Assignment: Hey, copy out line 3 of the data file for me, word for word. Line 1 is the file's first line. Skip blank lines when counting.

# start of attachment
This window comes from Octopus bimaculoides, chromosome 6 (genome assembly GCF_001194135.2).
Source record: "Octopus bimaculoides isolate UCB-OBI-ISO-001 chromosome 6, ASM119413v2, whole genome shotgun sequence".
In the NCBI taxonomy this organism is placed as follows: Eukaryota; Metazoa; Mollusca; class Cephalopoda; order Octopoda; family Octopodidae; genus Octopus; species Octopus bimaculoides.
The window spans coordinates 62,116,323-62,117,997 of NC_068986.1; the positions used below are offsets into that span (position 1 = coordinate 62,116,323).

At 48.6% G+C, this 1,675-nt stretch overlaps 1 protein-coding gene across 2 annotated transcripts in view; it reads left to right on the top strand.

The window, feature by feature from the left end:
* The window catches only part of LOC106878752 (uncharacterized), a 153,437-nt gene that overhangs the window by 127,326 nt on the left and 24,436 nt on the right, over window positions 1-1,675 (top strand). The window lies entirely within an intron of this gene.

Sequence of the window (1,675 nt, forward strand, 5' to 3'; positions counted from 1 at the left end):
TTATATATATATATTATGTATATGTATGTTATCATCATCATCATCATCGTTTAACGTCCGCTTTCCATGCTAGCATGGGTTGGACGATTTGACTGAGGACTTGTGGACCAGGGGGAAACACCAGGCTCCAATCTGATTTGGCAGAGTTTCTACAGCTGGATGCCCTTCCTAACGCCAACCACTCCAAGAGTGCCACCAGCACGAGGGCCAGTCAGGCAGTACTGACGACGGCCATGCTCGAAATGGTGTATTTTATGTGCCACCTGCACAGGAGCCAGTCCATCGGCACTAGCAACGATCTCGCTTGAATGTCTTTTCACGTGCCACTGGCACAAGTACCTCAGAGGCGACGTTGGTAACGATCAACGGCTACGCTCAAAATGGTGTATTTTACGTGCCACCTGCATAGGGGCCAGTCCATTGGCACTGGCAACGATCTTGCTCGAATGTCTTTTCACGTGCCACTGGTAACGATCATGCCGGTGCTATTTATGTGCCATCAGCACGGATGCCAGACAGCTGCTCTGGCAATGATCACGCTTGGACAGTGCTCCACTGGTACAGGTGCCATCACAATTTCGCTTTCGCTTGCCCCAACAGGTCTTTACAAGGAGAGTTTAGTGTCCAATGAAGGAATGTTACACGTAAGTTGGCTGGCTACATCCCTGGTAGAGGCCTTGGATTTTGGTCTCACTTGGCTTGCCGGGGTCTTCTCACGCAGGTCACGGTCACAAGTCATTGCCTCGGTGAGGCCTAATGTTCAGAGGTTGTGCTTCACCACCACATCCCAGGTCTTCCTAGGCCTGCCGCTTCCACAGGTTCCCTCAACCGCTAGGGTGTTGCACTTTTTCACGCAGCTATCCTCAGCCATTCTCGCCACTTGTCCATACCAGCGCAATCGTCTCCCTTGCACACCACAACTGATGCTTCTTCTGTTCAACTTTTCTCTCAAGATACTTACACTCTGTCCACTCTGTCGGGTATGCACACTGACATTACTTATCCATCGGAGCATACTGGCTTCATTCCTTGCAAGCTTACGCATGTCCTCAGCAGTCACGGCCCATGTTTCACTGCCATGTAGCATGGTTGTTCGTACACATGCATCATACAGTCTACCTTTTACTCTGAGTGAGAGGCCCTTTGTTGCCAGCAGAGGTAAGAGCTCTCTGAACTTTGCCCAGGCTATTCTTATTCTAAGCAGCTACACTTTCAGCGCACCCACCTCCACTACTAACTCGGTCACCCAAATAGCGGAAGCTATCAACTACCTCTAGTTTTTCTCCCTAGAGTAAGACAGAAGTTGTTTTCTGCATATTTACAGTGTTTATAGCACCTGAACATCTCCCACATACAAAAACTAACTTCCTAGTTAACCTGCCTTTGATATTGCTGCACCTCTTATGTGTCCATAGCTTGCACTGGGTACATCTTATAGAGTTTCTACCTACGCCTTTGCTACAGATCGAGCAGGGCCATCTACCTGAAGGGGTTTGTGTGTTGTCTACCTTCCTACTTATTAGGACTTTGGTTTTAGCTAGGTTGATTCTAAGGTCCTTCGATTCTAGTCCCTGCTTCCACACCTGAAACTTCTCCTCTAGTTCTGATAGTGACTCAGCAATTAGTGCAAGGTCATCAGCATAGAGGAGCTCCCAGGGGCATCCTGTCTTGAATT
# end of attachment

In the NCBI taxonomy this organism is placed as follows: Eukaryota; Metazoa; Mollusca; class Cephalopoda; order Octopoda; family Octopodidae; genus Octopus; species Octopus bimaculoides.